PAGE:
But what about when we cannot meet?  Are there other ways to be the Church?  The obvious answer is yes—our Christian identity is no more centered in church attendance than Jewish identity was in the Temple rituals—the Temple in Jerusalem has been gone since 70 AD, and there are still plenty of faithful, practicing Jews around the world.  For the Christian community, I think Jesus is less concerned with where we are the Church than how we are the Church.  Being faithful in our gathering is more about how we live the Christian life, and not so much about the physical location or the specific time.


So if it’s about how we are the Church, then how are we doing while this whole social distancing thing is going on?  For most of us, because of the centrality of church attendance in the practice of our faith, we may feel that there’s not much we can do as Christians until the social restrictions are lifted and we can get back to our regular Sunday patterns.  But if we take Jesus’ call to discipleship seriously, and really believe that we’re supposed to be faithful at all moments of our lives and not just on Sunday, then what might we do to be faithful and obedient followers of Jesus?  What if we used the time we’re given to explore some other spiritual disciplines beyond church attendance?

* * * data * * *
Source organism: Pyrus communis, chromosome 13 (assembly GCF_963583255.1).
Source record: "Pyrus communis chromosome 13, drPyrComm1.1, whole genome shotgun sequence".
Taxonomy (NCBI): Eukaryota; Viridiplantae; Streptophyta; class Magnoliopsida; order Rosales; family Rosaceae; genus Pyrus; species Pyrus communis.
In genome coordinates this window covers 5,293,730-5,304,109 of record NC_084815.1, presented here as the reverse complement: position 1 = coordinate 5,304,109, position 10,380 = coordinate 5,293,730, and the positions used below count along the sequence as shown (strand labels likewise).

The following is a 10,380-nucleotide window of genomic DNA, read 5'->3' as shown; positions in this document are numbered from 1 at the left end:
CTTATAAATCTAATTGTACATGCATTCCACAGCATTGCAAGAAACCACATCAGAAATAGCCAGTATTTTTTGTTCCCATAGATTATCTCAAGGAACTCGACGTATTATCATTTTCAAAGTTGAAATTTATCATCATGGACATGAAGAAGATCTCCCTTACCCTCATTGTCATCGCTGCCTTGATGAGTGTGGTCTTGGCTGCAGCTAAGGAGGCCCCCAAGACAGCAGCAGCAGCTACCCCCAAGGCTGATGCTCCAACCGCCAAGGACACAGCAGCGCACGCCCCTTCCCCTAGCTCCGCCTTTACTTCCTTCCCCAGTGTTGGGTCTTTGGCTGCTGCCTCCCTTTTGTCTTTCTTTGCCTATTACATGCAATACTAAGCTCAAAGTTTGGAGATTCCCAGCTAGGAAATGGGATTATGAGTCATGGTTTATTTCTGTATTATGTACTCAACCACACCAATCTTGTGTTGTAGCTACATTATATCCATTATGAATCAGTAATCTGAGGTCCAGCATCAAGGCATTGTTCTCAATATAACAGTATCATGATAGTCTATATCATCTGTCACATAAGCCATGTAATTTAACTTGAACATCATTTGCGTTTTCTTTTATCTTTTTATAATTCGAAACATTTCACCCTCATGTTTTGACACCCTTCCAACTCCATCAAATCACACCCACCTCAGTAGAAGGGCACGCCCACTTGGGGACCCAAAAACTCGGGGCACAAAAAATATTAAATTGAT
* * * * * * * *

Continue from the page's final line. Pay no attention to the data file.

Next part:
Richard Foster and Dallas Willard have done a lot to reintroduce us to some of the traditional, historic practices of the faithful—Foster in his book “Celebration of Discipline” and in Willard’s book “The Spirit of the Disciplines.”  They classify spiritual disciplines into two categories: disciplines of relinquishment and disciplines of activity.  They draw the disciplines from the life of Jesus, the apostles, and the early church.  The disciplines of relinquishment have to do with things we may give up—they include solitude, silence, fasting, frugality, chastity, secrecy, and sacrifice.  The disciplines of activity are the proactive disciplines: study, worship, prayer, fellowship, confession, and submission.  This may not be a comprehensive list, other theologians categorize them differently, and each discipline may have other names, but it’s a pretty good list.